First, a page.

International studio — 55.1915

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Harold Stabler s Metal-work and Enamels

Harold stabler, worker
IN METALS AND ENAMELS-
BY HAMILTON T. SMITH.
In the old, far-off Grosvenor Gallery days, craft
work was a very sad-coloured affair. The pangs of re-
birth were no doubt responsible for the solemn self-
consciousness which expressed itself in “greenery
yallery” and slender, yearning damsels. Of the
contemporaries of Morris many would have
shuddered at the bare idea of being jolly, and yet,
in those whose business it is to make beautiful the
little everyday things with which we are to live,
surely this quality is to be desired above all others.
Harold Stabler’s work is perhaps best summed up by
this word “jolly”; let others strive after romantic
ideals— he will give us gay colours, garlands of
flowers and cheery little naked children bubbling
over with mischief.
It is a pleasant and a hopeful thing to find this
gaiety in an art so essentially modern in all its
aspects. Youth always tends to take itself over-
seriously, and it must be confessed that in the
“ lesser arts,” so recently re-born, joyousness has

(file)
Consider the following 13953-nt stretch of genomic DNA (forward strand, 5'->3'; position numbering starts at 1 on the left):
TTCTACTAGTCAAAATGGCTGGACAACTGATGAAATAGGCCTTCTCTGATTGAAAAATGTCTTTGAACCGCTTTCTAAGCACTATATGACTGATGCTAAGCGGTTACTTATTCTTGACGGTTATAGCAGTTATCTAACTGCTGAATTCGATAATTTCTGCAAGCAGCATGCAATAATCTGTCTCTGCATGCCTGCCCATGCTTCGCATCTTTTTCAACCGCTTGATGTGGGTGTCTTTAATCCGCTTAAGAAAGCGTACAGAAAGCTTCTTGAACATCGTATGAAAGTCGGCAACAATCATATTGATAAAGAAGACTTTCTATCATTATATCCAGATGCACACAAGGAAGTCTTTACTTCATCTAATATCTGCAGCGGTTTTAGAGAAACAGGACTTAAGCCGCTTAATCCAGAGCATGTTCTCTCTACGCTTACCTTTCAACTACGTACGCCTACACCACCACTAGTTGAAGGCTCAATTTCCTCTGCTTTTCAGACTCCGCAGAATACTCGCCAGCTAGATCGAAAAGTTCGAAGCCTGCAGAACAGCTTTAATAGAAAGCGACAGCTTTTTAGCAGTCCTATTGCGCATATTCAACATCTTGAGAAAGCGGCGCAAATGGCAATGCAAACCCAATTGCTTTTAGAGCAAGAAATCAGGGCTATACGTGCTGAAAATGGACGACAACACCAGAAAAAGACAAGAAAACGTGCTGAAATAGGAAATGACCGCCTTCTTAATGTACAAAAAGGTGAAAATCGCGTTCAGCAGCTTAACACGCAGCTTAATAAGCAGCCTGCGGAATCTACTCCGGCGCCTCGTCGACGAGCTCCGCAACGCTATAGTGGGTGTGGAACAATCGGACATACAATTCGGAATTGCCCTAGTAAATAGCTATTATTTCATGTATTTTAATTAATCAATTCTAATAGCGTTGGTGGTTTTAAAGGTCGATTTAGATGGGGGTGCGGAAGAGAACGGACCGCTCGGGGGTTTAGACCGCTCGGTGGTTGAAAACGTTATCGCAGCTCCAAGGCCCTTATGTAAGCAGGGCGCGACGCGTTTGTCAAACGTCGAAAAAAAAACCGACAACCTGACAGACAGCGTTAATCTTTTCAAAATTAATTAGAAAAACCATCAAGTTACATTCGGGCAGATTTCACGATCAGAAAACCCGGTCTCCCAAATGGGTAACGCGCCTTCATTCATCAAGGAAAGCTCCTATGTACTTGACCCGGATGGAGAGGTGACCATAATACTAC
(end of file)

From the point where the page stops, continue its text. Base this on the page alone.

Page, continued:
not been the dominant note. Beset with problems
of technique, the search for methods of expression
has led us through desolate places, and made us
perhaps rather unduly earnest about the whole
business. It is always so at times when there is no

settled tradition of craftsmanship. The old Gothic
stonemasons, with generations of living tradition
behind them, could afford to give full play to their
fancy, as many of their delightful pieces of humour
remain to testify. We find the same thing in Chinese
art, from which Mr. Stabler has learned so much.
We, of these later times, have been too busy to be
playful, but out of the welter of experiments and
“ movements ” certain broad principles are be-
ginning to emerge, and with these established we
may hope once more to be skilful enough to play
with our work.
The older Schools of Craftsmanship, whose
origins are lost in prehistoric mists, developed for
age after age until they were suddenly cut off by
the Industrial Revolution. It is no more than
forty years since Morris and his fellows set out on
their campaign—little enough time for the reviving
of forgotten methods and lost ideals in all the
crafts, but the new centuries move more 'swiftly
than the old, and ground has been broken afresh
in many fields during this modern Renaissance.
The peculiar joy of craftsmanship lies in its
opportunities for exploring new processes and
perfecting old ones. Those who have read
Cellini’s delightful “Treatises on Goldsmithing ”
will remember the zest with which he describes, in
the minutest detail, every trick he discovered in his
many trades. This enthusiasm for process is the


CASKET IN SILVER AND ENAMEL (PRESENTED BY THE BOROUGH OF KEIGHLEY, YORKSHIRE). DESIGNED AND
EXECUTED BY HAROLD STABLER

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